It is also important to talk about how you are feeling, whether that be with a partner, a friend, or a relative. Many people benefit from professional help too, so do make an appointment with your GP to find out what services are available in your area. Many mental health services have self-referral schemes and online resources that may be helpful. The charity, Mind has a wealth of online advice and support that may be useful at this time. Guided meditation apps like Headspace and Calm can be accessed for free, and can also be helpful in reducing any anxiety, sleep troubles, or stress that you might be feeling.

Creating a plan for yourself moving forward can aid the transition and assist in maintaining a feeling of control over your own life. The obvious impact of a job loss for many is financial uncertainty. If you have worked for your employer for at least two years you will be entitled to either statutory or contractual redundancy pay. If you have been made redundant because your employer has been liquidated, contact the government’s Redundancy Payments Office to see if you are eligible to claim statutory redundancy pay. Moving forward, create a weekly budget to prevent payments from piling up. Look carefully at your spending. Switching bill providers, reviewing shopping habits, and prioritising debts and outgoing payments can assist in getting a handle on your finances. You may also be entitled to benefits whilst you look for a new job. The main benefit you can claim while out of work is Jobseeker’s Allowance, or Universal Credit if you live in an area where it’s already been rolled out. There may be other benefits available to you, depending on your circumstances, such as tax credits or help with housing costs.

Feeling easier about your finances, then take advantage of the opportunities presented by redundancy. Invest time in yourself. Physical activity and being outdoors have been proven to boost mood and improve mental wellbeing, as well as aiding overall health. Going for walks, running, doing online yoga and exercise classes are all activities than can help to provide a new routine and lifestyle that you may not have otherwise had time for. Why not also take this time to clean out your home, partake in some DIY, and enhance your space? Clearing out items you no longer use can help you to feel more content with your surroundings and provide a physical manifestation of new and exciting changes ahead. Diet also plays a crucial role in boosting mental health and wellbeing. Practice cooking new meals and baking, add fresh fruits and vegetables to your diet, and stick to regular mealtimes to further enhance a new structured routine. BBC GoodFood and Mob Kitchen are just two examples of websites with free recipe that can help provide excitement and make a real event out of mealtimes. Try to cut down on caffeine, alcohol, and sugary foods, especially in the evenings as they can disrupt sleep. If you’re someone who prefers to keep your brain stimulated and challenged, listening to podcasts, reading or doing puzzles can all be helpful in keeping your brain active and helping you to relax.

When you do come to think about your next role, create a realistic action plan to help you become controlled and organised in your search, being sure to break down your tasks into small achievable goals. Think about your previous role, the skills you developed, and your key achievements. Take a moment to celebrate all of your qualities and achievements so far. Be sure to also ask your former manager for a written reference. Once you have taken this time, update your CV and create an online networking presence on LinkedIn demonstrating your strength as an employee. Take the time to assess the aspects of the job you enjoyed, and the aspects you would like to avoid in your future role. Ask yourself if there are similar roles or industries that would suit your skill set and the work you have previously enjoyed doing. Reach out to any contacts you have who could tell you a little more about their industries and companies. Identify any areas your skill set could be further enhanced and used this time to enrol on courses to develop these. Coursera is a website with a wealth of free courses from universities around the world in almost every area imaginable; these can not only inform a personal or professional interest, but also help you to develop a sense of daily purpose and fulfilment and enhance your CV further.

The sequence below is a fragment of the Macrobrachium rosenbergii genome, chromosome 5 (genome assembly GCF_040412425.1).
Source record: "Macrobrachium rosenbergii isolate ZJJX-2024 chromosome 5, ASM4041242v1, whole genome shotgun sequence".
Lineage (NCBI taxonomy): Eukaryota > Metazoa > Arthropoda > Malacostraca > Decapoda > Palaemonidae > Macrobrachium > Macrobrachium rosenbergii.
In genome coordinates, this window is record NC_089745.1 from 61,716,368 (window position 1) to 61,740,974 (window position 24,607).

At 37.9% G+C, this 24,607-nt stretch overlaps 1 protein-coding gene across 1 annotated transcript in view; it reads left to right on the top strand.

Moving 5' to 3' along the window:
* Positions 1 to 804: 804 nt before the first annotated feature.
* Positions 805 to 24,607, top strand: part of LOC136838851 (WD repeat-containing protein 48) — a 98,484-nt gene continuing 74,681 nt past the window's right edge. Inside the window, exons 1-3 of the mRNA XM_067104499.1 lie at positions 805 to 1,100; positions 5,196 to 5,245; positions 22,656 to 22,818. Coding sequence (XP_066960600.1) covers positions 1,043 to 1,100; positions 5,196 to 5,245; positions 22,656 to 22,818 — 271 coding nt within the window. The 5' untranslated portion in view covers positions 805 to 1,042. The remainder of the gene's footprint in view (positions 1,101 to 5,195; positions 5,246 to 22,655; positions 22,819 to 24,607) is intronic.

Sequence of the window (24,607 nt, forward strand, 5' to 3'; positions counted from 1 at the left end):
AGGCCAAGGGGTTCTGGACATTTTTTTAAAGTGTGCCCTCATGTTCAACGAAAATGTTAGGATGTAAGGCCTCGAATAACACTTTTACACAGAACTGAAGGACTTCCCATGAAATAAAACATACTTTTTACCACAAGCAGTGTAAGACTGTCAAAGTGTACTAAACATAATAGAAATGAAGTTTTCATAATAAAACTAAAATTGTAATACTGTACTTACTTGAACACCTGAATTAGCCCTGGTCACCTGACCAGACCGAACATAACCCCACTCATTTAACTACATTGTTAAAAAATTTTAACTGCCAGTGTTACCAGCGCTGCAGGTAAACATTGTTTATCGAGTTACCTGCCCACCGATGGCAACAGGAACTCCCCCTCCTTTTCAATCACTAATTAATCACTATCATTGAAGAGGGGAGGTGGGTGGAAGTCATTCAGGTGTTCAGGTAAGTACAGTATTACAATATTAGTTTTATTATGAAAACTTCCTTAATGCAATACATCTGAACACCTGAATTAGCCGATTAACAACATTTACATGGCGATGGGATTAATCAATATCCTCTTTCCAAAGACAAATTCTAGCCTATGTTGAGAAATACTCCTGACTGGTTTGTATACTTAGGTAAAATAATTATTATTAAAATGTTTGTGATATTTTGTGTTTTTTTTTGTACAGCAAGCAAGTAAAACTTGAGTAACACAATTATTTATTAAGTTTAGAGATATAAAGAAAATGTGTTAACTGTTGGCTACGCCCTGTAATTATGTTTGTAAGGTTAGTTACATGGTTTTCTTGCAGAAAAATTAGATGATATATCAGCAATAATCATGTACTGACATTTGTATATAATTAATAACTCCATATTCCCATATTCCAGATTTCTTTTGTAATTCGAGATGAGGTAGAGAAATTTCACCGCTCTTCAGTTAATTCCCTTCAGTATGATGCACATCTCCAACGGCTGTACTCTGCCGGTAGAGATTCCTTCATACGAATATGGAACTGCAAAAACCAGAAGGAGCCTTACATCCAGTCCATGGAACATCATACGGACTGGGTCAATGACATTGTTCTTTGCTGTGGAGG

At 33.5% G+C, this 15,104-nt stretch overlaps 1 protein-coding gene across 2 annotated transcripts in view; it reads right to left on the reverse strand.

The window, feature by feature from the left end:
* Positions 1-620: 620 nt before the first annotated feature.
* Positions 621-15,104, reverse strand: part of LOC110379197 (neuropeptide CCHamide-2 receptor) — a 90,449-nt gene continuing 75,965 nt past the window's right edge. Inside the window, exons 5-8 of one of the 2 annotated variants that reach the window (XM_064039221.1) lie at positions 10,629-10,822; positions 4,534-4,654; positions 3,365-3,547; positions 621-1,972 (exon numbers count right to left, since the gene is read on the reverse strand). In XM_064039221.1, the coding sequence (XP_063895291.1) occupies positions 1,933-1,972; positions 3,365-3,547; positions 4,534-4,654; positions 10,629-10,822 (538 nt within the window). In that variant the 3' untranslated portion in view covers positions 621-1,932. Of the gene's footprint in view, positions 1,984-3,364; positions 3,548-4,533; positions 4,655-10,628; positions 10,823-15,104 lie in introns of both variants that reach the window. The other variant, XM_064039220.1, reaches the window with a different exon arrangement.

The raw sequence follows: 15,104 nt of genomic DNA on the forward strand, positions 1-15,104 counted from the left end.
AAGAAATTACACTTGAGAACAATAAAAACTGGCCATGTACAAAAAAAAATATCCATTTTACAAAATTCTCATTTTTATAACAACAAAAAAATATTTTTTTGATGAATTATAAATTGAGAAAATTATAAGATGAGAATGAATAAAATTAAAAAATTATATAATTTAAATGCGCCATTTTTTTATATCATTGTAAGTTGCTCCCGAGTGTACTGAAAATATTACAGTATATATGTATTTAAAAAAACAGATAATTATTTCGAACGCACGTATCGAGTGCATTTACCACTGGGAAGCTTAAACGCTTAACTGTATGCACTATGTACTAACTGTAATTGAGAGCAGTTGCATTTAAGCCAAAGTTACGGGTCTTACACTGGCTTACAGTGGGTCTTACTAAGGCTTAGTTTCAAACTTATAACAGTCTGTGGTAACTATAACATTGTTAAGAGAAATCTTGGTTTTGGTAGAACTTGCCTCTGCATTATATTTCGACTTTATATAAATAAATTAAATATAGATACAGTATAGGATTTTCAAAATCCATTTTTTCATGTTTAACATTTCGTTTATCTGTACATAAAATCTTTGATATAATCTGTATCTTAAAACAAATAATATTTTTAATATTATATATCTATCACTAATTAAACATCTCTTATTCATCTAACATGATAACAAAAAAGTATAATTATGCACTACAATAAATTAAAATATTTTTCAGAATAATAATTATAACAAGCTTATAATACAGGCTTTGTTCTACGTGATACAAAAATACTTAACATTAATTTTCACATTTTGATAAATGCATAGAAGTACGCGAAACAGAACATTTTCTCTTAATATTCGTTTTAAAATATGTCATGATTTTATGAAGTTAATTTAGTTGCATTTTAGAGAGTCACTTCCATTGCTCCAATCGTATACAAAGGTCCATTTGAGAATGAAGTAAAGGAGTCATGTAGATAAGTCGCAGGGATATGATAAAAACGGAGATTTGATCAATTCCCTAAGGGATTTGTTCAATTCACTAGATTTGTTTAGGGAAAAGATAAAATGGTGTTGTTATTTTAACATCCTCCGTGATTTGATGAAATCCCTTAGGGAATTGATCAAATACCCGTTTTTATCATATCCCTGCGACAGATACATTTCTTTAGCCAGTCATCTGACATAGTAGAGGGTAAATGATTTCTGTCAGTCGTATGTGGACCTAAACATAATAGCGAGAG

Tips for getting a job in the COVID-19 era

Thursday, September 17th, 2020

The full economic impact of the COVID-19 lockdown remains to be seen, but some sectors have already been badly hit by the difficulties of social distancing and reduced footfall in urban centres.

At the same time, many people are looking for new challenges, a change in working conditions, or were just ready for a new job before the pandemic began.

Here are five tips for getting a job in the COVID-19 era, whatever your reasons for looking.

1. Be patient

If you’re able to be patient, try to appreciate that this is a difficult time for many people and for many employers too – even if you are highly skilled and experienced.

Companies are facing a lot of disruption to working practices and workplaces, with social distancing rules that keep changing, but that has its benefits too.

At Alexander Hancock we are working hard to place talented candidates into suitable roles as quickly as we can, taking advantage of more telephone and online interviews to help you find your next job faster.

2. Be realistic

If you find yourself out of work unwillingly, try to draw up a budget and decide how long your savings will pay the bills, and how much you need to earn to survive over the long term.